Grono: The ICC is facing two big issues. One is its case in the Congo against a warlord. The judge told the prosecutor, "You haven't collected the evidence in the right way, and I might set this warlord free." The warlord is the first person who is to be on trial before the ICC, so it's a big deal and an appeal is ongoing. The other case is the application for Bashir's arrest warrant. The judges will decide whether to issue the warrant, and the Security Council will decide whether to let it go ahead.

Scott afterword: These are arguably the most important cases since the Nuremberg and Tokyo trials following World War II. They will be major news stories in the future. As we say in radio, stay tuned.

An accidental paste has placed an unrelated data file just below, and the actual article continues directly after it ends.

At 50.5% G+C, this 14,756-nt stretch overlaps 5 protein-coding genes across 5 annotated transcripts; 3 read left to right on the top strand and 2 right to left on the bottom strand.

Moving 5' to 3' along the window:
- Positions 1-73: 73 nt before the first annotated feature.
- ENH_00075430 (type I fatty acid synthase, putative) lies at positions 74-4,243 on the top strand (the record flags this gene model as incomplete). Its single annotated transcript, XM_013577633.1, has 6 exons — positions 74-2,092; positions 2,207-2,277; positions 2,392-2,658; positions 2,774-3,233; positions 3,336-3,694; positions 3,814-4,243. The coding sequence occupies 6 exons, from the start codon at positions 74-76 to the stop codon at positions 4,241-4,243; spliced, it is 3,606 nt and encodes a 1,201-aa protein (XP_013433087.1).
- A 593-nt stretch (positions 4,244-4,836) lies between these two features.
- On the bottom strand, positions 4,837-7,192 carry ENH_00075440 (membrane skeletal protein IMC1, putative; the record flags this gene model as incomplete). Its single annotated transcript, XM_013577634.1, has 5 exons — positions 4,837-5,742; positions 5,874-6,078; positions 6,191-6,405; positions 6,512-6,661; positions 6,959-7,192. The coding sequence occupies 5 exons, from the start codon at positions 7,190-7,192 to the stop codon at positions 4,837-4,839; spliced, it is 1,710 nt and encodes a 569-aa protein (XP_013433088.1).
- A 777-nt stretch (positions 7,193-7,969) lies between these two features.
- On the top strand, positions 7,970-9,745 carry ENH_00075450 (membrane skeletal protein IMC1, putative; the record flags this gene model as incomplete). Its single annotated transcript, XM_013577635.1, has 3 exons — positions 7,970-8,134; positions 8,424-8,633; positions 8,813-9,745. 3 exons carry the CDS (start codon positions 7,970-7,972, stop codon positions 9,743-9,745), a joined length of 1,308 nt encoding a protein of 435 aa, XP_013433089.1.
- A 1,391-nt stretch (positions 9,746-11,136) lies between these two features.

Producers of Global Journalist are MU journalism graduate students Jared Gassen and Catherine Wolf.


Byron Scott, a veteran newspaper and magazine journalist and professor emeritus of journalism, moderated this discussion in place of Stuart Loory, who holds the Lee Hills Chair in Free-Press Studies at the MU School of Journalism. The weekly radio program “Global Journalist” airs at 6:30 p.m. Thursdays on KBIA/91.3 FM or at www.globaljournalist.org.